Title

Affordances of 3D virtual environments for English language learning: An ecological psychological analysis

Date of Completion

January 2006

Abstract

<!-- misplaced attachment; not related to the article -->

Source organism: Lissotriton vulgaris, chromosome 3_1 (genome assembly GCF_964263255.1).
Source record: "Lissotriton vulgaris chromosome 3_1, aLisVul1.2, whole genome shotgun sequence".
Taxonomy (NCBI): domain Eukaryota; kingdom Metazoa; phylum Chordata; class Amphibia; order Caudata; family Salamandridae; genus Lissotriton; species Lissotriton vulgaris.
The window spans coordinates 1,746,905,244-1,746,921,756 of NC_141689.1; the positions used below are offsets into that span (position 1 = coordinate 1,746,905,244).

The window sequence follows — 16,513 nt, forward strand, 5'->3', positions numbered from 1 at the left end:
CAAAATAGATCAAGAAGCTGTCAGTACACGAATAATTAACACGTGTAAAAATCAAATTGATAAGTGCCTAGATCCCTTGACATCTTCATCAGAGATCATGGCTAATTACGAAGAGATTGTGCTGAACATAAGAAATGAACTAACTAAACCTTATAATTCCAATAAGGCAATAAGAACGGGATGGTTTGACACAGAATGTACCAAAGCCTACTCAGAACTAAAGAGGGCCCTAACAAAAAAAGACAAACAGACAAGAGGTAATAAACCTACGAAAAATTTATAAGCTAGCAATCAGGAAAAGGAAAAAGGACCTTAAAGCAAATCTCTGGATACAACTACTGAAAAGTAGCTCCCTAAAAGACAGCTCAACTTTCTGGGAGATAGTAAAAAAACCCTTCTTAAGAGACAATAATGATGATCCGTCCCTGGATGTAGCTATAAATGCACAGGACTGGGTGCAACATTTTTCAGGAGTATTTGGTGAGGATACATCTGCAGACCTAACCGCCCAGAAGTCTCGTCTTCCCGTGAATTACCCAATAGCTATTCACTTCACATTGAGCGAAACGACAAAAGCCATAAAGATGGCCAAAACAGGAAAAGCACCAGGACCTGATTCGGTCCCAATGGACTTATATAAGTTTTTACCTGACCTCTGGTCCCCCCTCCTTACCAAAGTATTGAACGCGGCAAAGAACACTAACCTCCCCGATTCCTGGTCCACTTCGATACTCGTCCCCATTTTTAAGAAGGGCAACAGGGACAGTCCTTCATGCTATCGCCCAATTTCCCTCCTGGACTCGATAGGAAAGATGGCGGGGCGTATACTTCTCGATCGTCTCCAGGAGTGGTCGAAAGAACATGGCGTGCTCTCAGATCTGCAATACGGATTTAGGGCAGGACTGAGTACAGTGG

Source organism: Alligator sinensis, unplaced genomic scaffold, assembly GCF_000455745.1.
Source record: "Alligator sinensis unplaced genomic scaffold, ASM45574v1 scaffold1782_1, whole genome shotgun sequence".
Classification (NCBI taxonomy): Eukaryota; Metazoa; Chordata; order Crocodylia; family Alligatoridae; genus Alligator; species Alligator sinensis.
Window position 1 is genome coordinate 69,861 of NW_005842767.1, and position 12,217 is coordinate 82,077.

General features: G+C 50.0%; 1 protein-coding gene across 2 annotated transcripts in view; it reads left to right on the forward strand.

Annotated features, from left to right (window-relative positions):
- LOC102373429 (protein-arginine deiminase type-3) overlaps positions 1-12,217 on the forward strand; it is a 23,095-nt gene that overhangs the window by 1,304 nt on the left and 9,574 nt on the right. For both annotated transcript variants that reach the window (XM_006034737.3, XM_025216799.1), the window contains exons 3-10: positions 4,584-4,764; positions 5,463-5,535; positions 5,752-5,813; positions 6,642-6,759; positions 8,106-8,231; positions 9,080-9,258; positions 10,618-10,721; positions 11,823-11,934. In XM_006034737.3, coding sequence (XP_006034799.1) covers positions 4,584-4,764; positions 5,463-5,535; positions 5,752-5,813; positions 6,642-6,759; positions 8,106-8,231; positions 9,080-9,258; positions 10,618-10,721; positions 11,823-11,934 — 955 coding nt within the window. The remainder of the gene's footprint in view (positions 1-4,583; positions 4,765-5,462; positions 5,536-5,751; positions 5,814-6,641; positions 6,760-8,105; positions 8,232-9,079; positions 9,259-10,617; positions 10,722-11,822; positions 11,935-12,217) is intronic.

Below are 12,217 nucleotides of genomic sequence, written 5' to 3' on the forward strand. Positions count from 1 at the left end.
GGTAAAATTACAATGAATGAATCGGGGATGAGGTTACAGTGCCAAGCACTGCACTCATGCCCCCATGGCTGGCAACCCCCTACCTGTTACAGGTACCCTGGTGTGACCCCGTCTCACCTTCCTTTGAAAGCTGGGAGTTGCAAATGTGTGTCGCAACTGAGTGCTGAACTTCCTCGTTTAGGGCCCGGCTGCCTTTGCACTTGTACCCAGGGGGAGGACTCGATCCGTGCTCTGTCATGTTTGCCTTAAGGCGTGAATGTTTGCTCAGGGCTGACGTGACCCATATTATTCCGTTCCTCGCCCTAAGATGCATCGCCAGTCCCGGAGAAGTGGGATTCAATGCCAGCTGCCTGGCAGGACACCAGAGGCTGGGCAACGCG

The goal of this dissertation is to systematically explore teaching and learning English as a foreign language in a 3D game-like multi-user virtual learning environment (MUVE), Quest Atlantis (QA). This dissertation project is comprised of two studies, offering distinct theoretical perspectives and analytic data techniques for measuring and describing the phenomenon of English language learning in the virtual world. These studies, however, share the same meta-theoretical framework of learning by doing (Dewey, 1910), in that thinking and the use of language are in service to action, not just about action. Study 1---Attitude and Self-Efficacy Change---used quasi-experimental design and quantitative analytic tools to measure the differences of Controls and a QA group's affective factors and English achievement test during a one academic year's intervention, during which QA participants explored English-only QA worlds, completed content driven quests, and chatted with native English speakers. The findings, that the experimental group reported a more positive attitude and higher self-efficacy than the control group toward various aspects of language learning and use, are significantly important for both educational research and classroom practice. Failure to find differences on standardized post performance tests of English writing raises issues concerning the trade-offs between test preparation and engaging activities that may sustain learning. ^ Study 2---A Cross-Cultural Interaction---took a finer grain analysis approach to look at the chat logs and other QA-generated artifacts and examines how cross-cultural interaction in a virtual space, specifically collaboration between NES' and NNES' in QA, provided resources for English language acquisition. Qualitative tools including the CHILDES CLAN program, Computer-Mediated Discourse Analysis and ethnography were used to examine the smallest unit of analysis, perception and action. Iterative multi-layered analyses revealed the affordances of QA at different levels. Co-questing was particularly interpretable based on the assumptions and underlying design intentions of ecological psychology and sociocultural cognition. Co-questing afforded a higher level of meaning making enacted in collaboration through the chat channel. In other words, this higher level of Negotiation for Meaning appeared to be the result of goal directed behavior within the social and cultural boundaries of the QA situation. ^